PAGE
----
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IWC attends Whaling Captains’ Convention, Utqiaġvik, Alaska

The IWC is honoured to be represented at the Alaska Eskimo Whaling Commission’s (AEWC) 2019 Annual Whaling Captains’ Convention, underway this week in Utqiaġvik (formerly Barrow), Alaska. 

Four IWC member governments conduct Aboriginal Subsistence Whaling (ASW).  The whaling communities are located mainly in remote, Arctic regions where whales provide a vital food source and cultural focus, and regulation of ASW is an important responsibility of the IWC. 

At the IWC meeting in September 2018, a number of new initiatives were endorsed in order to facilitate a more straight-forward process for considering ASW catch limits in the future (next in 2024). These initiatives include: a new timetable for sharing information from the hunts and receiving any feedback; a commitment to establish closer ties with international organisations focusing on indigenous rights; and perhaps most crucially, agreement that status quo catch limits would be renewed automatically and in perpetuity, assuming  a series of agreed steps continue to  be completed.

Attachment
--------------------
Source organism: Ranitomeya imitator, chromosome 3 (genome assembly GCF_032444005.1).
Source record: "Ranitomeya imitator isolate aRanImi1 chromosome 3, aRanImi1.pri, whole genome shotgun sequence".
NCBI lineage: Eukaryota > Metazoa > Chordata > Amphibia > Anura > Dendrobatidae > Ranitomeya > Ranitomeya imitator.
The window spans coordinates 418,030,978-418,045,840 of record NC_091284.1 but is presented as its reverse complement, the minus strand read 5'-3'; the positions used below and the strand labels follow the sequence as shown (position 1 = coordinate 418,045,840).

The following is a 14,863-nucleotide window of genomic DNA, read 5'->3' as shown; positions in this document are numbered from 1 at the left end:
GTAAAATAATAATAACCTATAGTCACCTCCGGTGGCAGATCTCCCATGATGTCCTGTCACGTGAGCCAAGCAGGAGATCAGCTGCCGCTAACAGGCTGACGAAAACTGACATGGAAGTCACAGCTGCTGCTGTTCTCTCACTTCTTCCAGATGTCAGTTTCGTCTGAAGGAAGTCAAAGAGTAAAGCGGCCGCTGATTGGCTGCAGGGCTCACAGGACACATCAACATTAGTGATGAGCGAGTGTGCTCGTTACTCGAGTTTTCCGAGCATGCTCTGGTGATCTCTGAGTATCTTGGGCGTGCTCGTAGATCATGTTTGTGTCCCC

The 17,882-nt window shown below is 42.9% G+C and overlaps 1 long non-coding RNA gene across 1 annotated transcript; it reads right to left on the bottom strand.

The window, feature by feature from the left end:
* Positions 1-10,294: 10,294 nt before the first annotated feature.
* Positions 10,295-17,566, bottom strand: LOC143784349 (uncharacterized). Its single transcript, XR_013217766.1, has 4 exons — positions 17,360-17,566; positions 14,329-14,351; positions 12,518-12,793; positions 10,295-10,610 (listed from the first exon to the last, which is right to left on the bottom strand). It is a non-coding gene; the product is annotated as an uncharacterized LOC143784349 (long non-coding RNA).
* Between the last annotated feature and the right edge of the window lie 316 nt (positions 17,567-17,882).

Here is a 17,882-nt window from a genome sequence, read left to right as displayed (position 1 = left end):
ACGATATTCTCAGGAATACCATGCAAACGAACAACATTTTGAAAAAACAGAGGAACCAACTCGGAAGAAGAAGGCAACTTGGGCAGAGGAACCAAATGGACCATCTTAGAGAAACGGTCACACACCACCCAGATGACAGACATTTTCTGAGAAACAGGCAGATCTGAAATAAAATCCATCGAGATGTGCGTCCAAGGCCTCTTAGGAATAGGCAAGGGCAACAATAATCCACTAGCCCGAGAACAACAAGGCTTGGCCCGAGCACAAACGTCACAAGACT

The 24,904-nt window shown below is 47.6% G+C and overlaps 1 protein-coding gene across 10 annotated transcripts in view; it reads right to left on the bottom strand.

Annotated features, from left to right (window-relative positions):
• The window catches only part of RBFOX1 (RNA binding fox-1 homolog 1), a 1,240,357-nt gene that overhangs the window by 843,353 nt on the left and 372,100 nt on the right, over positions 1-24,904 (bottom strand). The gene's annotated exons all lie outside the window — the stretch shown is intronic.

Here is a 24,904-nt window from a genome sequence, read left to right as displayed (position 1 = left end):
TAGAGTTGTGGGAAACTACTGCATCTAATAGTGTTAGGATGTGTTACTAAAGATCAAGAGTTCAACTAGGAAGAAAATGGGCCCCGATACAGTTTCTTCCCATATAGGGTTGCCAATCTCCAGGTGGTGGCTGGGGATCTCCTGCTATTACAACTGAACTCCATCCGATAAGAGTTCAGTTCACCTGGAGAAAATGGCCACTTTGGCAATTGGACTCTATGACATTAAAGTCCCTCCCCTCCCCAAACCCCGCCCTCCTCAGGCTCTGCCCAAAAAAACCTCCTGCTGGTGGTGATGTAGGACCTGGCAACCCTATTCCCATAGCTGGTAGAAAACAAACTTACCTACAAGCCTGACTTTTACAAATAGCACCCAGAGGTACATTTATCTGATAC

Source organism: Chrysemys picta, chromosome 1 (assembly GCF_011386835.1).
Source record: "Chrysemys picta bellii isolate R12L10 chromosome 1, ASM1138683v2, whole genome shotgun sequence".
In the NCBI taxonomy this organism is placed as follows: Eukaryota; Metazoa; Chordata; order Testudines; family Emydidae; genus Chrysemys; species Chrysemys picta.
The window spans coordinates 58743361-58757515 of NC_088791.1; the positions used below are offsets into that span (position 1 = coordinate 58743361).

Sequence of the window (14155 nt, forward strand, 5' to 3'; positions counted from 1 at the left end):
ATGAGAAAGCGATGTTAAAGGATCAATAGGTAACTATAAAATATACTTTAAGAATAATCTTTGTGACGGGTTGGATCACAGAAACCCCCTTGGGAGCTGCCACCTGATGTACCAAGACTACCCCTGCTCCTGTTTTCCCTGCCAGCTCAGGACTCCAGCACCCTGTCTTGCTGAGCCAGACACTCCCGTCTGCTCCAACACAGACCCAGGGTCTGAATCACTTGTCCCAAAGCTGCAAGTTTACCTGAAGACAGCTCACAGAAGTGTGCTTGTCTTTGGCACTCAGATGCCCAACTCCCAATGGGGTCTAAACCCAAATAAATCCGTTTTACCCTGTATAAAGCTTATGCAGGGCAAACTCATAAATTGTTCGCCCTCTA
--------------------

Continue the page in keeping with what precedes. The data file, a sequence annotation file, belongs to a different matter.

Amidst a wide-ranging agenda, the 2019  Convention is an opportunity to discuss these developments and also to receive a readout from this year’s IWC Scientific Committee meeting, which took place in May.

In Alaska, bowhead whales are harvested in eleven villages and managed by the AEWC through local tribal delegation of authority and U.S. federal delegation, co-management, and oversight.  Management practices are a blend of long-standing traditional knowledge, science, and modern regulation.  Throughout history, the whaling captains have maintained a tight-knit group of co-operative hunters and community leaders, with each village following its own unique methods for harvesting and sharing. 

The 2019 Convention will overlap with a centuries-old celebration known as Kivgiq or Messenger Feast.  This vibrant community festival includes traditional dancing, gift giving and sharing of food.

For more information on Aboriginal Subsistence Whaling click here.

For more information on the Alaskan hunts click here.